In the meantime, my wife, my colleague Lucinda, and I got into a squabble about some feminist issues. Since I had just returned from a trip earlier in the year to El Salvador, I was reading Roque Dalton. One evening his poem “Toward a Greater Love” provided me with a vision of a new story that would serve as a rejoinder to my wife and Lucinda’s arguments, and so I began writing what turned out to be the book’s first chapter by the same title, “Sex as a Political Condition.”

The story was a hit at the Institute. Then I shelved it and returned to Friend of a Minor Poet. In 2000, I presented the story again at a workshop led by Cristina García of Dreaming in Cuban in Havana, Cuba. Again, it was a hit. At the hotel one day, I began working on the second chapter, “The Tin Men.” Upon returning to Laredo with a vision for the entire manuscript, I began writing the novel in earnest. In 2002, I submitted the manuscript to the Chicano/Latino Literary Prize contest and placed third.

After assessing the manuscript, I determined that it was far from finished. Instead I set out to write a less ambitious book, Our House on Hueco, published in 2006. After recovering from the year-long daze of having published a book, I returned to Sex as a Political Condition. Huge gaps in the narrative required trips throughout Mexico and Guatemala. I did not need to visit Nicaragua since I had already been there. I estimate that writing of the final draft required about five years of intensive work.

Did I plan its epic scope? No.

Ramos: You're a first-time novelist (excluding your young adult novel), and you have been promoting your book with speaking and signing events such as the Texas Book Festival, as well as a blog tour. Overall, how would you describe the experience? Surprising, as expected, disappointed?

Flores: It’s interesting that you and some reviewers see me as “a first-time novelist,” because I don’t. Our House on Hueco was my real debut as novelist, and before that I spent some ten years writing Friend of a Minor Poet, a failure because it was neither a novel nor a collection of short stories nor a memoir or autobiography. You could say it was my “MFA dissertation,” even though I never participated in an MFA program. Some stories such as “Smeltertown” and “Cantina del Gusanito” have been published and won awards. And before that was my master’s thesis, A Ganglion of Seeds and Other Stories.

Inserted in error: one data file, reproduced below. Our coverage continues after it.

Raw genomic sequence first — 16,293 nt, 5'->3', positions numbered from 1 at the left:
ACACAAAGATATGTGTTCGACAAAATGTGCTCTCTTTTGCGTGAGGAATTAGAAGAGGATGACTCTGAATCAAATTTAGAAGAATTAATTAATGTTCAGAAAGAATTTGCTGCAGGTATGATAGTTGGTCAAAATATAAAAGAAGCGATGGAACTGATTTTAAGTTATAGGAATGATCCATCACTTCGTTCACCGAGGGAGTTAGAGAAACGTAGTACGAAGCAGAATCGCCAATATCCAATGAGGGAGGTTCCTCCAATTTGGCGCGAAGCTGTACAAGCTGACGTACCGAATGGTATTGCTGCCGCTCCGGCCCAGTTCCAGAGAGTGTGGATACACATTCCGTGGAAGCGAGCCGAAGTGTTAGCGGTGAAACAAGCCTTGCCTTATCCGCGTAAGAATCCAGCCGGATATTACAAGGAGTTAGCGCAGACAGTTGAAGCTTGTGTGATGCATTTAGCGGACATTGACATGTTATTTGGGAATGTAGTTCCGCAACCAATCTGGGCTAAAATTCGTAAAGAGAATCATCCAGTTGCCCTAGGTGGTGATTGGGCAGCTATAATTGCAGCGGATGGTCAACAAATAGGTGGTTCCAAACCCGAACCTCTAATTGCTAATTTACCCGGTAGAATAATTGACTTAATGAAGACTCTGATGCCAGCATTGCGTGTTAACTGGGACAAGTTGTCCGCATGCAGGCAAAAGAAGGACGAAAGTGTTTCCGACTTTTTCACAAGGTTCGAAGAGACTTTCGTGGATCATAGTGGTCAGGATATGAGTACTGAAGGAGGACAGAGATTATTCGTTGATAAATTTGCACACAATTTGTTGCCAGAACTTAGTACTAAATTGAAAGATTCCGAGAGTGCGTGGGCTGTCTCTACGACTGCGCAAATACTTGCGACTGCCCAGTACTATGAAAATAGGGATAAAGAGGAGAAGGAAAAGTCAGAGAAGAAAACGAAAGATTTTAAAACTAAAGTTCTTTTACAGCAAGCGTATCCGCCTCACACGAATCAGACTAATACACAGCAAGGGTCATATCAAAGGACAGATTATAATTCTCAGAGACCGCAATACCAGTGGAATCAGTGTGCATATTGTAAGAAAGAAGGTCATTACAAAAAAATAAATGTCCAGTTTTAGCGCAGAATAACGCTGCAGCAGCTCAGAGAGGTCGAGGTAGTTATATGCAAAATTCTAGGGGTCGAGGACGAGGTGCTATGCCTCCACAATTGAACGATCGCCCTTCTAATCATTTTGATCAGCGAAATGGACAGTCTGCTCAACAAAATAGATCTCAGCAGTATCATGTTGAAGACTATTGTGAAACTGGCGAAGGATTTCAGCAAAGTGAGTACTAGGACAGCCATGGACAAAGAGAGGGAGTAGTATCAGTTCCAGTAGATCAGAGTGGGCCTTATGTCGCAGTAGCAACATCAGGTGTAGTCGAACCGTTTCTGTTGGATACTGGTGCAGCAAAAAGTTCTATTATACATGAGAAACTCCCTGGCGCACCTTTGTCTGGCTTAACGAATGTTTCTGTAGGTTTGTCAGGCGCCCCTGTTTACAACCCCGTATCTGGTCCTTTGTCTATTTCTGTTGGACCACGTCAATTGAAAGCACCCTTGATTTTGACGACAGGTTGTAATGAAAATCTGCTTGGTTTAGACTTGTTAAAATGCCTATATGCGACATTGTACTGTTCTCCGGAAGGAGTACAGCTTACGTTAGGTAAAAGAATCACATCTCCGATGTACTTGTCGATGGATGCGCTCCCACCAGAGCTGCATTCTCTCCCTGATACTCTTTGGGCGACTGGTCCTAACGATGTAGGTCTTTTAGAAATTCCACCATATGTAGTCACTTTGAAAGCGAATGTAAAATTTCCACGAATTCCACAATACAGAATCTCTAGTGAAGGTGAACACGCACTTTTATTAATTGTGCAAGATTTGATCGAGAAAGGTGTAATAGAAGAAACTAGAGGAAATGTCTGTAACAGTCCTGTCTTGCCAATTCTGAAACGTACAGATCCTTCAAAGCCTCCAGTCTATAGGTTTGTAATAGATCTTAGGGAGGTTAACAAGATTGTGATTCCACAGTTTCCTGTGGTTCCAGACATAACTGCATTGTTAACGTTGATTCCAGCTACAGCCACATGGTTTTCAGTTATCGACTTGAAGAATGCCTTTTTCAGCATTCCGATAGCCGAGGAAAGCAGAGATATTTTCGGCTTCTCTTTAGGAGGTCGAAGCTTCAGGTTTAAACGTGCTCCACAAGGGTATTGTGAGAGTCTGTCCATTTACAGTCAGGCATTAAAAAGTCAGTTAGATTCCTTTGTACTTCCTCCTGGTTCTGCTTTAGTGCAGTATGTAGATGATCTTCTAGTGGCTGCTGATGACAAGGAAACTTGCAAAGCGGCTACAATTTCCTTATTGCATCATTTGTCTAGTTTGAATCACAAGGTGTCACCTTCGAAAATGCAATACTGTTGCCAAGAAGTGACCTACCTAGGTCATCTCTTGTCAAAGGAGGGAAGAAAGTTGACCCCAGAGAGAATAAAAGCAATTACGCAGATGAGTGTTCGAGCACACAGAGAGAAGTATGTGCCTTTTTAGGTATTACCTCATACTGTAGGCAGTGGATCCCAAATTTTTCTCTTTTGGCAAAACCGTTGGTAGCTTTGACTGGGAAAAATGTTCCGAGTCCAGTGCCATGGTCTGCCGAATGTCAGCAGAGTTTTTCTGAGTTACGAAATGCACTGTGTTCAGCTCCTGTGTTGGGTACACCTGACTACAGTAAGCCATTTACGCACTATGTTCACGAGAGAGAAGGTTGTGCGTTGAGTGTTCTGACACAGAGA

Meanwhile, the promotion of my new book has been “surprising, expected, and disappointing” in equal parts. For instance, this is the second time I participate in the Texas Book Festival, and I did a book tour when Our House on Hueco came out. But—quite frankly—anything that takes time away from my morning writing sessions or weekend research jaunts is worrisome. The demand to promote one’s work via social media has been daunting, but I am doing the best I can.

Do you intend to write another novel? What are your current writing projects?

Flores: My mind is full of material that needs to be written, but I doubt if I’ll get around to doing so because of time constraints. But I am going to try. As a result, I have undertaken a new project— mastering the novella—with hope of developing greater fluency in plotting and speed in drafting.
The short story is simply too limited a canvas for some of these projects. On the other hand, a full-length novel requires extensive planning, great reserves of energy, and a considerable investment of time. Roberto Bolaño, whose two novellas Distant Star and By Night in Chile are among his best works, has provided excellent models to follow. Already I am beginning to see that much can be accomplished in the shorter form.

By the end of December, I expect to have finished drafting a novella of 100 pages or more, which I began in August. Tentatively entitled Two Characters in Search of El Wannabe, its central theme is the challenge of “evil” posed by the cartel wars in Mexico to an aspiring young Chicano writer. Two others are in the works. Hopefully, when and if I retire from teaching, I’ll be able to return to the full-length novel.

Finally, thank you for your interest and support of my work. Meeting you and your wife was a special highlight of the Texas Book Festival. And good luck with your own work.

Ramos: Thank you, Carlos. Very interesting and provocative answers -- much food for thought. I think many writers can relate to your observations about being a Chicano writer in today's millennial world.

We -- myself and La Bloga's readers -- appreciate your time and thoughtfulness. Best of luck with the book and all your future projects. And, yes, the Texas Book Festival was a great time -- good thing neither of us fell in the pool or off the roof.